“You would have been stupid not to,” said the man. “I’ve been following you since I spotted you at the diner.”
“The diner? That was hours ago,” said Packer.
“It was. Four and a half of them, to be precise,” said the man.
Nobody left the toilet unflushed last night.
Nobody left that empty milk carton in the fridge this morning.
Nobody used all of the bread.
Yeah. I did all of those things.
I am Nobody.
And there’s not one thing any of you can do about it. Because none of you have the slightest idea who I am.
Not one teacher could remember my name at school, or place me at parent teacher meetings for that matter. Speaking of parents, they often forgot to lay a place for me at the table, or acknowledge my birthday.
Waiting staff serve everyone around and behind me in coffee shops and bars.
When I speed, I don’t get pulled over. And when I find myself at a police checkpoint, I just drive on through as if the cops don’t even see me.
Hell, I haven’t paid for groceries in years, just walk on out the door with my cart full.
I’m the next best thing to invisible, even have to push my way through automatic doors.
Does it get me down?
Does it shit.
Better to be a nobody than a somebody.
Somebodies get noticed, get promoted, get awarded, get pay raises, get fast cars, get expensive wives, get big houses, get enemies, get prices put on their head.
By people who need a nobody like me.
The kind of nobody even an infrared camera can’t see, that two Doberman pinschers can’t smell, that can stroll into a master bedroom and squeeze the life out of somebody’s neck without somebody’s said trophy wife batting a well maintained eyelid.
So next time you get that feeling, as you leave your home or walk down that badly lit street, think twice when somebody tries to reassure you with words like these.
“Nobody is out there watching you.”
“Nobody is following you.”
“Nobody is going to hurt you.”
Because I am nobody.
And I’ve been put on this earth to do all of those things.
There are no sugary treats for this plague of ants to swarm over, so I have no idea what has brought these vile creatures here to this isolated, desolate part of the city. No statues or structures of historical importance, no famous breweries or distilleries, no birthplaces of long drank themselves to death musicians or now-derelict buildings where the still alive ones recorded their first albums as fresh-faced nineteen-year-olds. Yet, here they are, milling around, trapping me on this square foot of footpath, everything about their being grating on me like fingernails down a blackboard. The shrill, excited noises they make seem to pass for speech but their language is impenetrable to me. The squeaky sounds of their feet as they shuffle around sicken me to my core. But it’s the incessant clicking. That, more than anything else. I try to leave, but they follow, the clicking sound escalating, accelerating. The chatter intensifies and I realize that they are not ignoring me the way they were seconds ago. They have recognized my presence and have locked on to me. I have become the subject of curiosity and they will not rest. Not until I stop and, one by one, take each of the smartphones they’re clicking away on from them and photograph them with their friends, in front of a fence that backs on to waste ground strewn with scrapped kitchen appliances and broken pushchairs.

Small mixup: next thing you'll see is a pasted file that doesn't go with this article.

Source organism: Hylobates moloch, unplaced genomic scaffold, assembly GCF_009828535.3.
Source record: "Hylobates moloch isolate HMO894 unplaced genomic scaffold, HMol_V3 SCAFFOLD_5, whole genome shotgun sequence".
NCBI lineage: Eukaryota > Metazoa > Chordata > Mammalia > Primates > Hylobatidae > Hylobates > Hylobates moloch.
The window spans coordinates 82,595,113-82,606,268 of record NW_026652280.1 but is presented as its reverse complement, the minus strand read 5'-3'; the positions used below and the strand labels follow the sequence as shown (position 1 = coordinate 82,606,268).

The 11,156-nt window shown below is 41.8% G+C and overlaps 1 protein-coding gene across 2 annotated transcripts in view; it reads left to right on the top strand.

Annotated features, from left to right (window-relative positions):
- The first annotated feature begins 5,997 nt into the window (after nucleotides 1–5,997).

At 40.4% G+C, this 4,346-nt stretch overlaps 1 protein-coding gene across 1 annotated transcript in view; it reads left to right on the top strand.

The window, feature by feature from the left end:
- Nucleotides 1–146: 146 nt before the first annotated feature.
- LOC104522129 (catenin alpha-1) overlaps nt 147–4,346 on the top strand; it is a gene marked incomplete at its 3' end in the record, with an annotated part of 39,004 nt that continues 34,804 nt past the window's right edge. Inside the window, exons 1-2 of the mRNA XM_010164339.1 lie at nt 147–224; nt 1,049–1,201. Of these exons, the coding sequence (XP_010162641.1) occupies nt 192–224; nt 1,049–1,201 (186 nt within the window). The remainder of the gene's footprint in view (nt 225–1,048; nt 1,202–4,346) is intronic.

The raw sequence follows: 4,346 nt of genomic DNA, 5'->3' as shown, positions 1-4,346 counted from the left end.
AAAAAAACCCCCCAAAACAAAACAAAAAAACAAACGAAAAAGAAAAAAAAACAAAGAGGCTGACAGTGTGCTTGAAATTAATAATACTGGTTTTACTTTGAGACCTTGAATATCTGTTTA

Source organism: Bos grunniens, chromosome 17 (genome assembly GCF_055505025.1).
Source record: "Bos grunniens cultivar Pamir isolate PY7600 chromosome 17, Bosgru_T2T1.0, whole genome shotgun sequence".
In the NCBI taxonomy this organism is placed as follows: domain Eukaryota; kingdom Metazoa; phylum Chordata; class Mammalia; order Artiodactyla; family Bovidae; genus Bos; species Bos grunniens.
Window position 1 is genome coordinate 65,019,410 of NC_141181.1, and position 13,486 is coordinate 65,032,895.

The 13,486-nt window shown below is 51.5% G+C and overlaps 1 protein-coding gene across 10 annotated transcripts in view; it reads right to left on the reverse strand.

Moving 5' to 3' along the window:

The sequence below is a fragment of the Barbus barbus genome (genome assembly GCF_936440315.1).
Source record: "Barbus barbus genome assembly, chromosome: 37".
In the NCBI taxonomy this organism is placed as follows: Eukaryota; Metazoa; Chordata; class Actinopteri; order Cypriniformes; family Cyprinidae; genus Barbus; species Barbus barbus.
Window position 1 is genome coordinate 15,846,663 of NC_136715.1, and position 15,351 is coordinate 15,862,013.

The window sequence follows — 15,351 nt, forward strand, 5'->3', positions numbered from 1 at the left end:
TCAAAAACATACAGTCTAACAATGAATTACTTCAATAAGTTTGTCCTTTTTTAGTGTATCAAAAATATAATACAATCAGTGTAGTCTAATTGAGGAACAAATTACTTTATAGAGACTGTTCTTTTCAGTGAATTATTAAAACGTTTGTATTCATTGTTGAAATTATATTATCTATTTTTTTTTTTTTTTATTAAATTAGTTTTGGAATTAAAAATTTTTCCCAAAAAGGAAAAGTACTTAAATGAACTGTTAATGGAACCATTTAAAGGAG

My heart sinks as I discover that I am smiling and that I am readily, willingly taking their phones and making polite, accommodating sounds. What is this? These wide-eyed locusts are eating away at me, stripping me of my self-respect. When they’re done with me, when they’ve reduced me to a husk, they will move on to the next feeding ground, forgetting me like I never existed, like I was simply a feature of the landscape. My dignity is one of the last things of any worth I have left. I am not prepared to let it go this cheaply.
They say that in the event of global thermonuclear war, only the cockroaches and rats will survive. But they forget about the tourists. And the fearless way in which these vermin descend into the most dangerous parts of the city with complete abandon, drawing as much attention as they can to themselves with unknown languages and misunderstood accents, getting in your way, blocking your path, disrupting your day, like bluebottles and wasps spoiling a sunny afternoon in the garden for everyone, just begging to be swatted out of the air and crushed underfoot.